Consequences of destructive leadership

Narcissistic leaders are generally ruthless and obsessed with themselves.

Destructive leadership behaviour is any behaviour that is detrimental to the success of an organisation or team. This can include micromanaging, bullying, and creating an environment of fear.

The consequences of this behaviour can be far-reaching and include decreased morale, decreased productivity, increased turnover, and a lack of trust in the leader. One interesting study showed the prevalence of destructive leadership behaviour between 33% to 60%. These statistics show that destructive behaviour is common in many organisations.

The causes of destructive leadership behaviour often emanate from the personality of the individual leaders.

Individuals with personality traits such as narcissism tend to exhibit destructive leadership behaviour as they lead their teams. Sometimes, these personality defects can be as dire as psychopathic traits.

Let us look at one category of destructive behaviour emanating from narcissistic leaders. These leaders are often overly critical of their team members and take credit for their successes. For example, a narcissistic leader may give their team members impossible deadlines and blame them for not meeting them. They may also be unwilling to listen to feedback or take responsibility for their mistakes.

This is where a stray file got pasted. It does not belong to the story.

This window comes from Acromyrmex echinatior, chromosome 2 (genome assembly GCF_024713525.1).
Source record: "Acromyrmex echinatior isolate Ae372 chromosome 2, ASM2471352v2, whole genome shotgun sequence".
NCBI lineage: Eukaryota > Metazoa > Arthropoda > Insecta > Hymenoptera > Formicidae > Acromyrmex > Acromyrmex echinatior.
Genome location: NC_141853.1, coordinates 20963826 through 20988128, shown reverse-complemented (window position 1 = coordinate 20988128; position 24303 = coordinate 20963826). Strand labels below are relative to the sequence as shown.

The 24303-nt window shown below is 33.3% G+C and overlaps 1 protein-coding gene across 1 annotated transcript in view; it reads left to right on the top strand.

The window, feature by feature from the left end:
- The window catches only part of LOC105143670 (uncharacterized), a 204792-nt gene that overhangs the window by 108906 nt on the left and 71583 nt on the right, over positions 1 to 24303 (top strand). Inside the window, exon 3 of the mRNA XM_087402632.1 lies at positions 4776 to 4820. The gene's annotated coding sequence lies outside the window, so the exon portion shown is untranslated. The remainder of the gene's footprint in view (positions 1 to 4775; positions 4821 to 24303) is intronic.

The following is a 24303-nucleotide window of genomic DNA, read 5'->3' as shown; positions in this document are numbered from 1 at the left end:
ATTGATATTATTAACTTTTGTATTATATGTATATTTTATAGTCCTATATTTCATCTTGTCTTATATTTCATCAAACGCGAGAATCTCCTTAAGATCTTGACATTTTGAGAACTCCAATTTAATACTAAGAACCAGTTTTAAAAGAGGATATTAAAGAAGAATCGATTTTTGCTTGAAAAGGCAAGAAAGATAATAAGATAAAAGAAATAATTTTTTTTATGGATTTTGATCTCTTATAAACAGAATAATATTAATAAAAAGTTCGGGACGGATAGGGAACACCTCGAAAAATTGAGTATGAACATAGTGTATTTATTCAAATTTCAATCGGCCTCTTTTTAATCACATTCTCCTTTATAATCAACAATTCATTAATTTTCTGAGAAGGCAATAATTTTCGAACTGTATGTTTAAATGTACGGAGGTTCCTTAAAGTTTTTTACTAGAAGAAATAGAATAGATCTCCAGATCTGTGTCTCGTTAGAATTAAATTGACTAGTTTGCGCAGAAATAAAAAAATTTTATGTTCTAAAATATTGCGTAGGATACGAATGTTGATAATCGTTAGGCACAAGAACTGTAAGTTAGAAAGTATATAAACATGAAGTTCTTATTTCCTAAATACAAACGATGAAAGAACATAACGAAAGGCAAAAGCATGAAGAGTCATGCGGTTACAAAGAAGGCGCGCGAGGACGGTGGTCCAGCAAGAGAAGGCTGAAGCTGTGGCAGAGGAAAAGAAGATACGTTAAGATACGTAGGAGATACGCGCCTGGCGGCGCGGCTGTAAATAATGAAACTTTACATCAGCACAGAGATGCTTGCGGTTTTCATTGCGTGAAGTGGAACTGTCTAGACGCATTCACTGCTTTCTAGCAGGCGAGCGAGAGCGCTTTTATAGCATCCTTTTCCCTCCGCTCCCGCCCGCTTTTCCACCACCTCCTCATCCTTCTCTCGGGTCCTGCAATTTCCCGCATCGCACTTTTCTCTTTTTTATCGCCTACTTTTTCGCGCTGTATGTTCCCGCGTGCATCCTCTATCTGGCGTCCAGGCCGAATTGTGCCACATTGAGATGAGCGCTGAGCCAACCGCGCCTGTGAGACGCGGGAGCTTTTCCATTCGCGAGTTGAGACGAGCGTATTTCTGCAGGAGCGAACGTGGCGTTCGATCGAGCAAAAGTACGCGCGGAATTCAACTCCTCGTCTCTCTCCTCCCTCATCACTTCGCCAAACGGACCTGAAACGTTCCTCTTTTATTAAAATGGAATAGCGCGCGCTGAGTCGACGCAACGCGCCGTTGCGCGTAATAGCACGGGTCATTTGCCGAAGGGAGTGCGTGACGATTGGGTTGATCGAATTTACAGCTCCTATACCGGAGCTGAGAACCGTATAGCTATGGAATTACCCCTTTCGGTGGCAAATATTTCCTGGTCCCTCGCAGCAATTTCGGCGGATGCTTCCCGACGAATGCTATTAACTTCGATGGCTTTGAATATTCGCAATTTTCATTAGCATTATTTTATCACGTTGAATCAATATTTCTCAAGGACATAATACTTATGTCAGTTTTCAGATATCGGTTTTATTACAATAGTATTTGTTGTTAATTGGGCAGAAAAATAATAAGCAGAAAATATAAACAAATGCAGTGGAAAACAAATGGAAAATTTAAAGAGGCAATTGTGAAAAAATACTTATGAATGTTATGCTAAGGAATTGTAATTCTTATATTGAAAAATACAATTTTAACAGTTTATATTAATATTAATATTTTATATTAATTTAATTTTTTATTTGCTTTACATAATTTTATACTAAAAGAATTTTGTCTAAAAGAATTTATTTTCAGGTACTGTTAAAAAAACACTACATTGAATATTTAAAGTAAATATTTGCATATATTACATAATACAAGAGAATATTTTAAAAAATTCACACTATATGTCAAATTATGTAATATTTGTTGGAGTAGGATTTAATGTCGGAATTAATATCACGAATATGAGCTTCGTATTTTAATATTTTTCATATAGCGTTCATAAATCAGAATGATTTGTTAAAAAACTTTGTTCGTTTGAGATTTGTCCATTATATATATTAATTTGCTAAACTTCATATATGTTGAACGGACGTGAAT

Narcissistic leaders are generally ruthless and obsessed with themselves. They will ruthlessly crush anyone who challenges their authority. They like people who blindly praise them. They set unrealistic deadlines to find more reasons to be cruel to people.

Unfortunately, narcissistic leaders are often promoted to senior leadership roles as most people mistake their confidence for competence. When elevated to the CEO level, they become untouchable and create an aura of invincibility around their role. They amass personal favours to enhance their image, even if it is not in the organisation's best interest. They make most decisions to enhance their profile at the organisation's expense.

One other category of destructive leaders emanating personality is referred to as a psychopath.

Psychopathic leaders have no empathy, they disregard the feelings of others, and have a tendency to manipulate and exploit people. They may also be callous, selfish, and impulsive. At a very high level, for example, the CEO level, some psychopathic leaders are prone to taking risks and engaging in criminal behaviour.

One notable trait of psychopathic leaders is that they lack remorse or guilt for their actions and may be unable to form meaningful relationships with others. They rejoice when they are harassing subordinates. They may also be prone to lying and manipulating people to get what they want.

Interestingly these psychopathic leaders often use their charm and charisma to manipulate those around them. Try to reflect on leaders you know, and you may realise what I am saying. Where they feel the subordinates may have the courage to confront them, they may resort to intimidation tactics such as threats or violence to control their team members.